But, down to the Bond formula - it has always been the surefire mix of adventure, action, sex and intrigue that carried the series (its tongue-in-cheek nature separating it from reality). The new era has not lost much of that (except for toning down on the one-liners), and has eased up on the womanizing.
This is hardly Bond moping and reflecting on his emotions, past or intersecting present - he's still a hard-ass and doesn't hesitate to let the opponents have it by any means necessary. The opening scene in Mexico has a fight inside an airborne chopper swooping and looping over the city and Day Of The Dead revelers, he chases kidnappers in a plane, crash landing in the process, a vicious passenger train fight (reminiscent of Moore's Bond and arch-henchman Jaws), fist fights, shoot-outs, a high speed car chase - you know, all the expected bits & bobs.
I preferred lesser-known or character actors to play Bond's villains, as opposed to Oscar winners. Here Christoph Waltz works on a few levels, but sadly to me he has become a caricature of himself, the stiff German schpiel not really convincing me anymore. So as a pivotal catalyst and impacting narrative device, he didn't carry the weight for me as I would've hoped. (The eccentric villains of the older movies do come to mind, but in the framework of Bond 3.0, it doesn't gel).
But, the (virtually) dialogue-free brutal henchman is back, here in the shape of wrestler Dave Bautista (also starring in Guardians Of The Galaxy).
From 1997 (Tomorrow Never Dies) each new Bond film also came with a new director, but before that, since the genesis of the series in 1962 (Dr No), for the most part each Bond director always got several cracks at it - Terence Young directed the first three of the Connery films, Guy Hamilton hit up 4 Bond movies (crossing over with two Connery and two Moore's), Lewis Gilbert also have three under his belt (including many's favourite, The Spy Who Loved Me). John Glen hit the jackpot with 5 Bond films (doing the Moore-Dalton cross-over). Martin Campbell directed both Dalton and Craig's first forays into the franchise.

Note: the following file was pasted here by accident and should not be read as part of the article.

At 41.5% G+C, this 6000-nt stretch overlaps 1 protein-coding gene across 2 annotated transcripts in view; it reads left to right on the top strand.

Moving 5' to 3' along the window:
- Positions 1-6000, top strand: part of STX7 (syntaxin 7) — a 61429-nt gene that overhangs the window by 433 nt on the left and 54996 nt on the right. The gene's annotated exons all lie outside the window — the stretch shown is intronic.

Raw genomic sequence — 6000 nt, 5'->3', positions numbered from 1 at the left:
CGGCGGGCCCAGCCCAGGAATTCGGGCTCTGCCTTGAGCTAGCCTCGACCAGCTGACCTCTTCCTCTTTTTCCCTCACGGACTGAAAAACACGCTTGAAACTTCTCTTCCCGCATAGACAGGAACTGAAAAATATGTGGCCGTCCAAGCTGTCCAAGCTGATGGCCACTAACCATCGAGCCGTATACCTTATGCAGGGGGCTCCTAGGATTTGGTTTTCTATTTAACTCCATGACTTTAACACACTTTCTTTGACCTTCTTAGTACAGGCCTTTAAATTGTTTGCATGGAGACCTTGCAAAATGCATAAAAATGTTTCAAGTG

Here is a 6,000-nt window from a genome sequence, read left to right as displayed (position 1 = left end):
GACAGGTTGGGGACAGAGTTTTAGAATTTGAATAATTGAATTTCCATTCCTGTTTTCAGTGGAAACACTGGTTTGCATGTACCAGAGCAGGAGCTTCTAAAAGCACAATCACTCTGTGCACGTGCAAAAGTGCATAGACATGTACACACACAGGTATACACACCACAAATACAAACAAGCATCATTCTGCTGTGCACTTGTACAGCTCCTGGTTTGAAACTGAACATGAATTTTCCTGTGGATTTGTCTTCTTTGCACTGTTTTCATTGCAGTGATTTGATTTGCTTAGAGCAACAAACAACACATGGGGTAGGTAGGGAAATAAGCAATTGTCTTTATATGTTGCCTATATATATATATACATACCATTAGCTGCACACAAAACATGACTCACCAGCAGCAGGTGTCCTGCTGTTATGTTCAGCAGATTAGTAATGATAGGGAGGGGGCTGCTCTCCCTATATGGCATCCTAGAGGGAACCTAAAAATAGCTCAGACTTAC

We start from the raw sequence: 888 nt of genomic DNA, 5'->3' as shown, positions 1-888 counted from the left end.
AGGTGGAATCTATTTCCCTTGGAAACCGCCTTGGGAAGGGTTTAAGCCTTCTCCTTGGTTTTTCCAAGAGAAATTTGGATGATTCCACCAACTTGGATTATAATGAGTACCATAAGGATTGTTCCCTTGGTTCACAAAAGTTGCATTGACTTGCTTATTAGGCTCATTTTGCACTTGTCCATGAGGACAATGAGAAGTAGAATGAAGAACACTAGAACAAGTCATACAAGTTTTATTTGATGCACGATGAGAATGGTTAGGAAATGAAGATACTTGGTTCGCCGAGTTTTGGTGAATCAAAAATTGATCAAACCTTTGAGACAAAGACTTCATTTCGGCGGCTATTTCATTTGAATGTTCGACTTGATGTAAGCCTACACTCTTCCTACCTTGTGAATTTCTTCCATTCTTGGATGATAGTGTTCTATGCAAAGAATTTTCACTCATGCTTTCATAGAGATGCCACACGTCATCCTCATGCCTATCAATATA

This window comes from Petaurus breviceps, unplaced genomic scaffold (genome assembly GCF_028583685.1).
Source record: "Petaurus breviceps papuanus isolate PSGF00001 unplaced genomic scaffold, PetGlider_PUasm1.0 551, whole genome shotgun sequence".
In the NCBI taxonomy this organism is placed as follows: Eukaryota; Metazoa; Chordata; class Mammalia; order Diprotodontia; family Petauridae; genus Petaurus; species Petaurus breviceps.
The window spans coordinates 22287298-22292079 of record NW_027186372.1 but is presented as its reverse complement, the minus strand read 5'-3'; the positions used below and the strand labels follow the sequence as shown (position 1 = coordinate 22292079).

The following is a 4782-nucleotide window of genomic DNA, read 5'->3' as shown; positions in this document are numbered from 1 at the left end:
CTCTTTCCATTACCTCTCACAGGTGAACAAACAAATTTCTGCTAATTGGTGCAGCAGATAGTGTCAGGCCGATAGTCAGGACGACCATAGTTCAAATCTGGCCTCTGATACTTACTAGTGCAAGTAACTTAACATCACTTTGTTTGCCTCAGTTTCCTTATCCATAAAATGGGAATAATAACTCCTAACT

With the continuation of the Skyfall repercussions and director Sam Mendes' stamp on that successful film, his return was logical and essential in keeping that mood and continuity in tact.
(I haven't noticed the iconic single real-time shot opening scene (or simulation) in a while. Here Mendes takes a stab at it with Bond leaving the Mexican street party up to a hotel room, out the window and across a building)
The Bond girls were always sultry femme fatales or irresistible beauties there for Bond's pleasure (or pain), but they often injected the more plain and vulnerable characters as Bond's love interest (or fling) - Here Lea Seydoux's character cannot be classified as a quintesential Bond bombshell, and has a vulnerability, but also an inner strength (due to her father's spy connections). But while older, the ever-hot Monica Belucci adds a smoldering MILF factor, highly memorable even with a fleeting two part scene.
The 007 franchise is a cinematic phenomenon and box office sure thing, but you know to expect big budget spectacle and excitement. This was one of the most expensive movies ever made (around $245 million), but it also broke many box office records, out-grossing the very successful Skyfall, putting smiles on the faces of Eon Productions and Sony (the latter also having its biggest South African opening of any previous film from the studio).
But, with the copyright of Ian Fleming's Bond books expiring soon (after 50 years), there's already talk of other production companies poised to redo these stories…
(PS. I still feel Moore or Connery should be enlisted as a villain before it's too late)
4 / B
- Paul Blom
0 1 2 3 4 5 6
- A - B - C
Click the image below for more 007:
For a 2nd opinion, check our Kevin & Art's video review here:
|6 - Volcanic
5 - Blistering
4 - Hot
3 - Smolder
2 - Room Temp.
1 - Fizzled
0 - Extinguished
Multiple Viewing Potential
2015 - Flamedrop